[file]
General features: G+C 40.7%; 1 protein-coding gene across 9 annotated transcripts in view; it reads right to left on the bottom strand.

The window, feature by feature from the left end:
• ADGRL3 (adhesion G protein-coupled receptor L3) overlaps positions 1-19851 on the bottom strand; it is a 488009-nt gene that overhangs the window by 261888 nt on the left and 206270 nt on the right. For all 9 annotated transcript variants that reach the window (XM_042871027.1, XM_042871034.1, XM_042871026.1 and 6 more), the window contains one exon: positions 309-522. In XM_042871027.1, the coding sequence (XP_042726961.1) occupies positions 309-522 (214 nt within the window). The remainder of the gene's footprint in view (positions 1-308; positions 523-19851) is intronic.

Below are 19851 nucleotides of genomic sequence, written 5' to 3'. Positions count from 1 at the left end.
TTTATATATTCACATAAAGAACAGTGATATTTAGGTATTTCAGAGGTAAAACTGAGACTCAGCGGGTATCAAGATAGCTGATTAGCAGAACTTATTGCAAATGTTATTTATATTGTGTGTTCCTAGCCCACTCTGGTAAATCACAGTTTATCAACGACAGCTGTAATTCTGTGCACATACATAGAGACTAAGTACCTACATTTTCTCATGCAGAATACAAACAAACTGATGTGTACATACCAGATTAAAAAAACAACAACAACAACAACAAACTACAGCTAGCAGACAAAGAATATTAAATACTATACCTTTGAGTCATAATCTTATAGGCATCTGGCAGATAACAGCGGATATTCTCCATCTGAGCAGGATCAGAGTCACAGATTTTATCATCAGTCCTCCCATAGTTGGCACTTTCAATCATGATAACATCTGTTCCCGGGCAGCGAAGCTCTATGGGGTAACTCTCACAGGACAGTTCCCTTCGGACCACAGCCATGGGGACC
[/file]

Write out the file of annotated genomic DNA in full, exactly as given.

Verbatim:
General features: G+C 40.7%; 1 protein-coding gene across 9 annotated transcripts in view; it reads right to left on the bottom strand.

The window, feature by feature from the left end:
• ADGRL3 (adhesion G protein-coupled receptor L3) overlaps positions 1-19851 on the bottom strand; it is a 488009-nt gene that overhangs the window by 261888 nt on the left and 206270 nt on the right. For all 9 annotated transcript variants that reach the window (XM_042871027.1, XM_042871034.1, XM_042871026.1 and 6 more), the window contains one exon: positions 309-522. In XM_042871027.1, the coding sequence (XP_042726961.1) occupies positions 309-522 (214 nt within the window). The remainder of the gene's footprint in view (positions 1-308; positions 523-19851) is intronic.

Below are 19851 nucleotides of genomic sequence, written 5' to 3'. Positions count from 1 at the left end.
TTTATATATTCACATAAAGAACAGTGATATTTAGGTATTTCAGAGGTAAAACTGAGACTCAGCGGGTATCAAGATAGCTGATTAGCAGAACTTATTGCAAATGTTATTTATATTGTGTGTTCCTAGCCCACTCTGGTAAATCACAGTTTATCAACGACAGCTGTAATTCTGTGCACATACATAGAGACTAAGTACCTACATTTTCTCATGCAGAATACAAACAAACTGATGTGTACATACCAGATTAAAAAAACAACAACAACAACAACAAACTACAGCTAGCAGACAAAGAATATTAAATACTATACCTTTGAGTCATAATCTTATAGGCATCTGGCAGATAACAGCGGATATTCTCCATCTGAGCAGGATCAGAGTCACAGATTTTATCATCAGTCCTCCCATAGTTGGCACTTTCAATCATGATAACATCTGTTCCCGGGCAGCGAAGCTCTATGGGGTAACTCTCACAGGACAGTTCCCTTCGGACCACAGCCATGGGGACC